Author: betsygoldman

Pioneer French Bakery has new plans for Rose Ave. site

It’s incredible that the French Pioneer Bakery has been in existence almost as long as Venice itself. Jean Baptiste Garacochea apprenticed in his father’s bakery in Les Aldudes, a small village on the French side of the Pyrenees Mountains. In the late 1800s at the age of 15, Jean Batiste traveled with his cherished cargo of sourdough starter and ended up opening a bakery in Santa Monica in 1908. “Either Santa Monica went dry or the city just stopped him from making his wine,” says great-grandson John Garacochea. “That was enough for him to move the whole bakery.” The Pioneer French Bakery at 512 Rose Ave. in Venice was built in 1917 in the European fashion, with the upstairs a residence. Until recently the second story was used as offices with photographs on the walls to remind the Garacochea family of their heritage — both here and in France. There’s even a photograph of the original structure in the collection. “As we grew, we added on,” says Jack Garacochea, grandson of Jean Baptiste. “It’s too bad that when we started building on that we didn’t follow the architecture.” It’s been happening for decades. People never realize, at the time, what a shame it is to lose the architectural integrity of historic buildings that have their own place in time. There were other Basque families living in Venice during the...

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Vera Davis McClendon Youth and Family Center in Venice looks to the future with optimism

Eight years ago the former building of the Venice Library came back to life as The Vera Davis McClendon Center. Locally, the facility is known as The Vera Davis Center. There have been struggles and successes along the way to keep the center operating. At this time, Ramona Davis, Vera’s daughter, is planning to play a more active role. “I have been involved since the center was opened, working with Venice 2000,” says Ramona. “Now I’m going to establish a nonprofit Friends of the Center with people who would want to participate in some of the objectives of the center, since the city funding is so limited. “If any of the agencies need to have additional monies to send a kid to summer camp or for an educational program, then the Friends of the Center would have money to help support the causes.” Ramona plans to start a newsletter to keep the community aware of activities that go on at the center. If you’ve been to The Vera Davis Center, you would have noticed that the community agencies there are housed in little cubicles. One of the center’s objectives is to help these agencies get off the ground and expand to a point where they can go to a larger space on their own. “We know that property in Venice is really outrageous as far as rent is concerned,”...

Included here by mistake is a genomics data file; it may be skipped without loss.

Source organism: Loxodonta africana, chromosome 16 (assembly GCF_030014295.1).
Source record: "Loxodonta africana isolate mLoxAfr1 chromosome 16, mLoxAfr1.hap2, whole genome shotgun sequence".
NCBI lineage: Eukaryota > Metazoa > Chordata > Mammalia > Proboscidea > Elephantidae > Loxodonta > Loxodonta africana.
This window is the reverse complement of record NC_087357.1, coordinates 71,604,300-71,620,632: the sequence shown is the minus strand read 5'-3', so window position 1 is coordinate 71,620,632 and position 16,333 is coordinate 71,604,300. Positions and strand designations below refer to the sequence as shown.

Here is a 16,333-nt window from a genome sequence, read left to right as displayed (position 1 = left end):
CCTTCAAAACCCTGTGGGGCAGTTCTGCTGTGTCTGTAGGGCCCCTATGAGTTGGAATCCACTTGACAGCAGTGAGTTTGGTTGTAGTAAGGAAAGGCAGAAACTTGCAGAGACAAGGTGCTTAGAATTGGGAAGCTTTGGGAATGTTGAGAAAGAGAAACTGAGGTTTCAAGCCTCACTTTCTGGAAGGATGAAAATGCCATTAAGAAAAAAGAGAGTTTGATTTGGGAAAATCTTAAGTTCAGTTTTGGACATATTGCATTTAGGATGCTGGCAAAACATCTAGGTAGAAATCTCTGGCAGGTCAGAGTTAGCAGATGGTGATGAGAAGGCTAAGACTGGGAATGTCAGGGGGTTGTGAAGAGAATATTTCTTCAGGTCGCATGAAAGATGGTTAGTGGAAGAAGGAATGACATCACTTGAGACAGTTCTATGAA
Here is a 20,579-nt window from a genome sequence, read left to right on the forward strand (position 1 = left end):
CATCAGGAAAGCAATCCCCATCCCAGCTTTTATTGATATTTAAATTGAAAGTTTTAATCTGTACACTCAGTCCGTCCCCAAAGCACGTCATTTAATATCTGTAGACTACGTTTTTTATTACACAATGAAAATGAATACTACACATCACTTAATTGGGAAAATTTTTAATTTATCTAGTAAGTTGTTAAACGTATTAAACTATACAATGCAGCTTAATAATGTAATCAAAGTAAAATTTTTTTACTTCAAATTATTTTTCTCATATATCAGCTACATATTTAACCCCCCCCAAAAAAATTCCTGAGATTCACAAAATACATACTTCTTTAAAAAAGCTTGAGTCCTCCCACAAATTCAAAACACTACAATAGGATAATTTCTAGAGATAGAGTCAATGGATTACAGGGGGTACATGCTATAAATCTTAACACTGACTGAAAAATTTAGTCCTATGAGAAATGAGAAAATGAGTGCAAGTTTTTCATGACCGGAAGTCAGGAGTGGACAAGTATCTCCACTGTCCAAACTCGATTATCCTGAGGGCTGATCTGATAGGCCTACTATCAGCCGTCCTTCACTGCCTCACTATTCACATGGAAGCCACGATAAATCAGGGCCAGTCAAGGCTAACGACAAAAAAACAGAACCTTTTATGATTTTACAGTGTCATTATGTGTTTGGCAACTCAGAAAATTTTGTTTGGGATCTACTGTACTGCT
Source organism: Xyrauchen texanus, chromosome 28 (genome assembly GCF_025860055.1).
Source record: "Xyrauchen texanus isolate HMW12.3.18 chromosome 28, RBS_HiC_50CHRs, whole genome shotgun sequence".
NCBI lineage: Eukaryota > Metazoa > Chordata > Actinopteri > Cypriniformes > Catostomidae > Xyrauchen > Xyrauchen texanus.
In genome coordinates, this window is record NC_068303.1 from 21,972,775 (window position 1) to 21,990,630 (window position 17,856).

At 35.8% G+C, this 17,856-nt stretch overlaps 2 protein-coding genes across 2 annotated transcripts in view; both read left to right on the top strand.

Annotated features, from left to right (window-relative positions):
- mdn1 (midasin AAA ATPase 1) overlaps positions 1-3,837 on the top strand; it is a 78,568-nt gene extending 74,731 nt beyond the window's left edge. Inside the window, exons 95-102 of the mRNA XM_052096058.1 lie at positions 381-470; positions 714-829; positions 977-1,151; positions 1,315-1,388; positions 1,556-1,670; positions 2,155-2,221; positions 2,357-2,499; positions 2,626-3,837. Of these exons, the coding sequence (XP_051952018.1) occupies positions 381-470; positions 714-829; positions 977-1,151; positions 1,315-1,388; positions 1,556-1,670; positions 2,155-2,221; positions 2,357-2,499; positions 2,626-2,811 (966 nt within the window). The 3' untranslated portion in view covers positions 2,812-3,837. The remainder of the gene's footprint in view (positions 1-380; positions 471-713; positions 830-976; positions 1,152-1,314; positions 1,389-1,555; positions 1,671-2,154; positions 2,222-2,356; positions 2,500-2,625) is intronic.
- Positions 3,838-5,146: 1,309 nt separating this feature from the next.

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Navalette ‘Novie’ Tabor Bailey 91 years young